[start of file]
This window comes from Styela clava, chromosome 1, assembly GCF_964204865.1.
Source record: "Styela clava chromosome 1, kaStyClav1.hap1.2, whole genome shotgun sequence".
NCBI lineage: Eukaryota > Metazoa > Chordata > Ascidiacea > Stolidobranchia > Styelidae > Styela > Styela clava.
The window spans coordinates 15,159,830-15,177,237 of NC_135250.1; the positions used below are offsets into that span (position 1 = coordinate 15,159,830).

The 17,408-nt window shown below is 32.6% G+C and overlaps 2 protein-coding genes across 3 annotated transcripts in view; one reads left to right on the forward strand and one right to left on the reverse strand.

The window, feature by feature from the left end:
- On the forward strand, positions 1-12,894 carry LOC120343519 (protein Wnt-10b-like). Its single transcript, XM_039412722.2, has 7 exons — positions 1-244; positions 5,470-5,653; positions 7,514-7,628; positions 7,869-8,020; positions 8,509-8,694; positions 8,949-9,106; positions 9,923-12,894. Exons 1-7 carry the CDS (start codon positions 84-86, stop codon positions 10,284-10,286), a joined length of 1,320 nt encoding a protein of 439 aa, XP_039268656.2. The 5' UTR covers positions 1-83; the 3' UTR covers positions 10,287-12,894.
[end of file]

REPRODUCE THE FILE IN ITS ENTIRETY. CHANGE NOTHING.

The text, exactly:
This window comes from Styela clava, chromosome 1, assembly GCF_964204865.1.
Source record: "Styela clava chromosome 1, kaStyClav1.hap1.2, whole genome shotgun sequence".
NCBI lineage: Eukaryota > Metazoa > Chordata > Ascidiacea > Stolidobranchia > Styelidae > Styela > Styela clava.
The window spans coordinates 15,159,830-15,177,237 of NC_135250.1; the positions used below are offsets into that span (position 1 = coordinate 15,159,830).

The 17,408-nt window shown below is 32.6% G+C and overlaps 2 protein-coding genes across 3 annotated transcripts in view; one reads left to right on the forward strand and one right to left on the reverse strand.

The window, feature by feature from the left end:
- On the forward strand, positions 1-12,894 carry LOC120343519 (protein Wnt-10b-like). Its single transcript, XM_039412722.2, has 7 exons — positions 1-244; positions 5,470-5,653; positions 7,514-7,628; positions 7,869-8,020; positions 8,509-8,694; positions 8,949-9,106; positions 9,923-12,894. Exons 1-7 carry the CDS (start codon positions 84-86, stop codon positions 10,284-10,286), a joined length of 1,320 nt encoding a protein of 439 aa, XP_039268656.2. The 5' UTR covers positions 1-83; the 3' UTR covers positions 10,287-12,894.